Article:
Silence prevails. Outside the window, darkness falls, while inside a pen moves tirelessly across the paper. A typical scene likely to be observed by any fly on the wall in Rudolf Hauschka's office after a hard day’s work.
The chemist was not only a scientist, impelled by curiosity, but also a man of the written word. His estate included three metres of shelf space filled with documents.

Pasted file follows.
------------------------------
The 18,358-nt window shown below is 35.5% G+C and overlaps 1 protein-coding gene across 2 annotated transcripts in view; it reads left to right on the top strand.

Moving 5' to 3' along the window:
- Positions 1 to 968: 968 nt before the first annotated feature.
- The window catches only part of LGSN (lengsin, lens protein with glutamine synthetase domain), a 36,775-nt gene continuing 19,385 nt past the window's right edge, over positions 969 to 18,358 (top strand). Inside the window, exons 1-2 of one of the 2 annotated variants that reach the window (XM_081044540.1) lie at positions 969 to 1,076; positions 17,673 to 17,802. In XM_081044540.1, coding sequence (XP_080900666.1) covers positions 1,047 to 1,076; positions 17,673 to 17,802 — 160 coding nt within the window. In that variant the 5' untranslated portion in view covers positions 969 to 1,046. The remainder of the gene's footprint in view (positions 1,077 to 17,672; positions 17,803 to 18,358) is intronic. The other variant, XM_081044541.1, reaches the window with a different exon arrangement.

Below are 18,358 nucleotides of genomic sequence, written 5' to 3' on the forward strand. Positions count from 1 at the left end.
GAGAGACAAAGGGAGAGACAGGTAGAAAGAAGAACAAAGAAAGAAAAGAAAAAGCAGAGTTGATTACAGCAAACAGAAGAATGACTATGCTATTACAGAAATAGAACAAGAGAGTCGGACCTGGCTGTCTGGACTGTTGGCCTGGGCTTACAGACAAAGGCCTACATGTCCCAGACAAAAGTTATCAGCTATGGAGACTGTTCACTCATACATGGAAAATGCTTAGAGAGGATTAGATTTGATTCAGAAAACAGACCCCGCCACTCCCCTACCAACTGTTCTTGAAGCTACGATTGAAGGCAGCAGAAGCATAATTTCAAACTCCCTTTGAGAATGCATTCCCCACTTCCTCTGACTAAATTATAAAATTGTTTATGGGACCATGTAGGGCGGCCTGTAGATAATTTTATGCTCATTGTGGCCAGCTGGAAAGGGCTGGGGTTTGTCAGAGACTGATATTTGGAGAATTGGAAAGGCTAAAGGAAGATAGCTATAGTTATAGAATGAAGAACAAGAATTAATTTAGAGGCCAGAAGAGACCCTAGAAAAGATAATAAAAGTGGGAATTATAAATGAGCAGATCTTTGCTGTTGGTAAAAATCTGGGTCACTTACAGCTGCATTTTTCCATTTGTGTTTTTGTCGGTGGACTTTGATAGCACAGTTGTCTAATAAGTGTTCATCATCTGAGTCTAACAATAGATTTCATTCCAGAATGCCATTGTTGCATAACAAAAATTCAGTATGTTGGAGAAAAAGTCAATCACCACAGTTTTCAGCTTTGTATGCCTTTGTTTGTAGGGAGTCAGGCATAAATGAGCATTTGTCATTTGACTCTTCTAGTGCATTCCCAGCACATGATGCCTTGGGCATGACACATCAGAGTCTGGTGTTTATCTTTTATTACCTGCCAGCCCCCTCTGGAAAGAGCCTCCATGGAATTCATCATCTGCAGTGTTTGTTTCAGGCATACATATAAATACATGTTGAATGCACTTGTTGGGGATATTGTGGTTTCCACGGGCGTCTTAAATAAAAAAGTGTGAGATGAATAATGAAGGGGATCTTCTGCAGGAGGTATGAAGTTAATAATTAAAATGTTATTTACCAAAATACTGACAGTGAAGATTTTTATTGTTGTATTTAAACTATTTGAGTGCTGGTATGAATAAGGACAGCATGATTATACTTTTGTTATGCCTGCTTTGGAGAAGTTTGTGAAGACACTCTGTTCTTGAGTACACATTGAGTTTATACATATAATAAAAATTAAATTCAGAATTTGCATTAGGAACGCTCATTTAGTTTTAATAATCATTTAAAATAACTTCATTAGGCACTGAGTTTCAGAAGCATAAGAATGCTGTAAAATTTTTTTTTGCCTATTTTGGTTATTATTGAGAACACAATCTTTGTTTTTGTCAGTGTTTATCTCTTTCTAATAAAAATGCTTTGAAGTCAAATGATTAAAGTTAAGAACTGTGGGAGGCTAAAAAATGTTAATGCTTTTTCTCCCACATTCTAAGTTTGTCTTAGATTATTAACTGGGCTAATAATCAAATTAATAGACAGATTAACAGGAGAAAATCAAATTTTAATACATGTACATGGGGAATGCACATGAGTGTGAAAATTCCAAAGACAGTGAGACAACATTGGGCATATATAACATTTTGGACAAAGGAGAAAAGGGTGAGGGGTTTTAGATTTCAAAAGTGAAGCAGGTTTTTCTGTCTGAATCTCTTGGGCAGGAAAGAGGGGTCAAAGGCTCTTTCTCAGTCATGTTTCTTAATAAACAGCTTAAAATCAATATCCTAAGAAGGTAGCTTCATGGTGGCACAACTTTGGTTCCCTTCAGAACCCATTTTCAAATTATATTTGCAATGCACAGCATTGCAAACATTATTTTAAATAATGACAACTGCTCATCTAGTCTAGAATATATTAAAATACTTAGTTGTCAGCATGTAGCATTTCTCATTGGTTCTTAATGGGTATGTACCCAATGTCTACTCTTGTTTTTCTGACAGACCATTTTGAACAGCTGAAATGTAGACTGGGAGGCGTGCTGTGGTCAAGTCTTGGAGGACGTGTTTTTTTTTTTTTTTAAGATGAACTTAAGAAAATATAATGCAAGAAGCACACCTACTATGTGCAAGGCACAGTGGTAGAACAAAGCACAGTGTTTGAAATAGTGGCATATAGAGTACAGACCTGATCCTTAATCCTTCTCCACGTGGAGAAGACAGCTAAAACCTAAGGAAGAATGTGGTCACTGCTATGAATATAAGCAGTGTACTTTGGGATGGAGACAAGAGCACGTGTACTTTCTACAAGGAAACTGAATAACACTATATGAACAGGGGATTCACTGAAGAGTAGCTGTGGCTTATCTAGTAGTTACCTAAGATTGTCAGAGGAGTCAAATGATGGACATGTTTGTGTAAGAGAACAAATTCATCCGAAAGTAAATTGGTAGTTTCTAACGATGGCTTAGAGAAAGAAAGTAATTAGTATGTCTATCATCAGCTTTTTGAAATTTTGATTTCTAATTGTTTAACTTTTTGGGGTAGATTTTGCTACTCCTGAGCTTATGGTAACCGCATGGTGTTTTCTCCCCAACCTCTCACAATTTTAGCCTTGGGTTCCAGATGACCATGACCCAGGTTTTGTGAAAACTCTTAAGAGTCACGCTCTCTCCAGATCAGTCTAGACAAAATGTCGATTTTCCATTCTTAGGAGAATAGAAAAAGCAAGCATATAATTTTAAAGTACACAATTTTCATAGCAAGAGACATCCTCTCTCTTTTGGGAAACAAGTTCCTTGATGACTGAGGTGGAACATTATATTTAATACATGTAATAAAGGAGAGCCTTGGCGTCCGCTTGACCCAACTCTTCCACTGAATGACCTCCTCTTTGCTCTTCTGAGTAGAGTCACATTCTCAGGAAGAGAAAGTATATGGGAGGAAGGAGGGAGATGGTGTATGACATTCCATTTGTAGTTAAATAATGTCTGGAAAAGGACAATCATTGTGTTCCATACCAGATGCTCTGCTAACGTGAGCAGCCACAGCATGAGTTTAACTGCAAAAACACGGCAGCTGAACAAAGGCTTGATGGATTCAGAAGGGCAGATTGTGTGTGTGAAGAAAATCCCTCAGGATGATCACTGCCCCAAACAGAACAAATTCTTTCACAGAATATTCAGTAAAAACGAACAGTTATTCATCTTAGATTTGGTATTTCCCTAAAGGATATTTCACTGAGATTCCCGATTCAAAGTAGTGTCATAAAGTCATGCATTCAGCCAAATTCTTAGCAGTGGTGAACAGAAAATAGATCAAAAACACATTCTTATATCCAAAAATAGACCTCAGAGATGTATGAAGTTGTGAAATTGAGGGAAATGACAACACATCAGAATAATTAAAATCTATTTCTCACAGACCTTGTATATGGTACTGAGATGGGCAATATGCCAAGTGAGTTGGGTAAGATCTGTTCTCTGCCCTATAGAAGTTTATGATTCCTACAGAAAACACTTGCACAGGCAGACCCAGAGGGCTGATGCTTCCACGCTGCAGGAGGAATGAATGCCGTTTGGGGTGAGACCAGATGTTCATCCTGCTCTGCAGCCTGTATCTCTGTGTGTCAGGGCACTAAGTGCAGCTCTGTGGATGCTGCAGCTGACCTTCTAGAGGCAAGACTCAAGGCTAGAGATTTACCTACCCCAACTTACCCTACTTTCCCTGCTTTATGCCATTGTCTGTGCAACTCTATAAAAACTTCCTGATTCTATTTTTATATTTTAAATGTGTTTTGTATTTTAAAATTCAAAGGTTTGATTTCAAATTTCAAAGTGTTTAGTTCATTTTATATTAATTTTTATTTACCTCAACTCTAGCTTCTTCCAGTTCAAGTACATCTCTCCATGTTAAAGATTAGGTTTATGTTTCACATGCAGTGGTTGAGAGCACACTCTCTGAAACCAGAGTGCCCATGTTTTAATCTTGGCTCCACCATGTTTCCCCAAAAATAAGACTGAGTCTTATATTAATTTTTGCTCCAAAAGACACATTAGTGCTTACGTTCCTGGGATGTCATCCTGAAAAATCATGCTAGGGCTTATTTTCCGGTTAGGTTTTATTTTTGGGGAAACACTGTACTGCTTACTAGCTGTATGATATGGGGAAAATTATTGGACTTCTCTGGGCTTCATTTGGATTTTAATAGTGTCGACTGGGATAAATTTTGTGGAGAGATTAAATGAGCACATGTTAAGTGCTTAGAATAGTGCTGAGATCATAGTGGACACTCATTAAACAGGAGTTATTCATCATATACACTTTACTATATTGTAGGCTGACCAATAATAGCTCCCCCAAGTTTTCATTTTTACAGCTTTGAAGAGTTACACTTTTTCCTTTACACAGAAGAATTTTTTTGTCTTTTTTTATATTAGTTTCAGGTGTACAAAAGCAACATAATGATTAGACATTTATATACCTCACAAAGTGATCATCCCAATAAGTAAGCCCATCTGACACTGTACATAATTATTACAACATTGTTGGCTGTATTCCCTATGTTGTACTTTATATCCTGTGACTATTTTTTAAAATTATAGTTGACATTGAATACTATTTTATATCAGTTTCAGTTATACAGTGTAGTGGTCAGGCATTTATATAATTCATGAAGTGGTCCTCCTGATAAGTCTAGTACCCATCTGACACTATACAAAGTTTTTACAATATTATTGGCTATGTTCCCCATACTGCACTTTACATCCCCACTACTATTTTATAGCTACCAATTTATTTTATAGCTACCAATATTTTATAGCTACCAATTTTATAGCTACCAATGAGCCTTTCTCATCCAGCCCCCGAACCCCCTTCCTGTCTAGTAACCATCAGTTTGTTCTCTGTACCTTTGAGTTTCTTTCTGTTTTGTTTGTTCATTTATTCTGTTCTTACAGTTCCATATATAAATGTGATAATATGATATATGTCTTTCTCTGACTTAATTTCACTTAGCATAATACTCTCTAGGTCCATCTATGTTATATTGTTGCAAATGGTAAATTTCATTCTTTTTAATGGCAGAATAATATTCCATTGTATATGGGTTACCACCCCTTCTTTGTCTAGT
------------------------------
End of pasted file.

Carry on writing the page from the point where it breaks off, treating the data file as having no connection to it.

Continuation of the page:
These include large amounts of correspondence with doctors and the cosmetologist Elisabeth Sigmund, with whom he collaborated to develop the cosmetics range. It was an intense exchange about the experiences gained from his work for Dr. Hauschka Skin Care. Rudolf Hauschka used laboratory diaries to meticulously document the findings of his research involving aqueous medicinal plant extracts. But writing does more than just document things; it also helps you organise your thoughts and reflect. Rudolf Hauschka had an eventful life. His experiences were marked by many travels, the farthest of which took him to Egypt, Sri Lanka and even Australia. There are also more reflective documents, influenced by his experiences in Russia during the First World War. All of this shapes and makes up what a man of words leaves behind. An adventurer and pathfinder, a visionary and archivist. Exchanging and recording information, thinking things through and reflecting on them were all part of his work and his nature.